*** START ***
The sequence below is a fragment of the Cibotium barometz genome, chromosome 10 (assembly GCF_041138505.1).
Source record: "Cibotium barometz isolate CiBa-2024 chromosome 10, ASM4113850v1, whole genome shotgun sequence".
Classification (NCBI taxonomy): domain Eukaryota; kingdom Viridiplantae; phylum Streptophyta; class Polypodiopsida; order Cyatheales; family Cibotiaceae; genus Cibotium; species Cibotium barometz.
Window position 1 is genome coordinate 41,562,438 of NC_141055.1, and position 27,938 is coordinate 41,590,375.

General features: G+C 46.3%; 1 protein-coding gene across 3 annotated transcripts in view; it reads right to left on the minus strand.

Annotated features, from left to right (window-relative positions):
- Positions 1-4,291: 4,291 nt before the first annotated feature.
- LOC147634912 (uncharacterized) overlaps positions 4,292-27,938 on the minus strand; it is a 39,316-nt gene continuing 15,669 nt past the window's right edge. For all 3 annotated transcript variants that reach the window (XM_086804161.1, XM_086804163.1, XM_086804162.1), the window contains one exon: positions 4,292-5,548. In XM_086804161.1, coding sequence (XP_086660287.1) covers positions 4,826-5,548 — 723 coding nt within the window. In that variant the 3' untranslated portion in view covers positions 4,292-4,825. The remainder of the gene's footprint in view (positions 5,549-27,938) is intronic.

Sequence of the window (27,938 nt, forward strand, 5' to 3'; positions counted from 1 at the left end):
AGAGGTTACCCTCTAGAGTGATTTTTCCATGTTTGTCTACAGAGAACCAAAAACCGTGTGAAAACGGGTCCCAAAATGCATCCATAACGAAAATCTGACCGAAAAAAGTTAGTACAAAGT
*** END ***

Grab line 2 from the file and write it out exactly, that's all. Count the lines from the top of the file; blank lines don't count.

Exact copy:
Source record: "Cibotium barometz isolate CiBa-2024 chromosome 10, ASM4113850v1, whole genome shotgun sequence".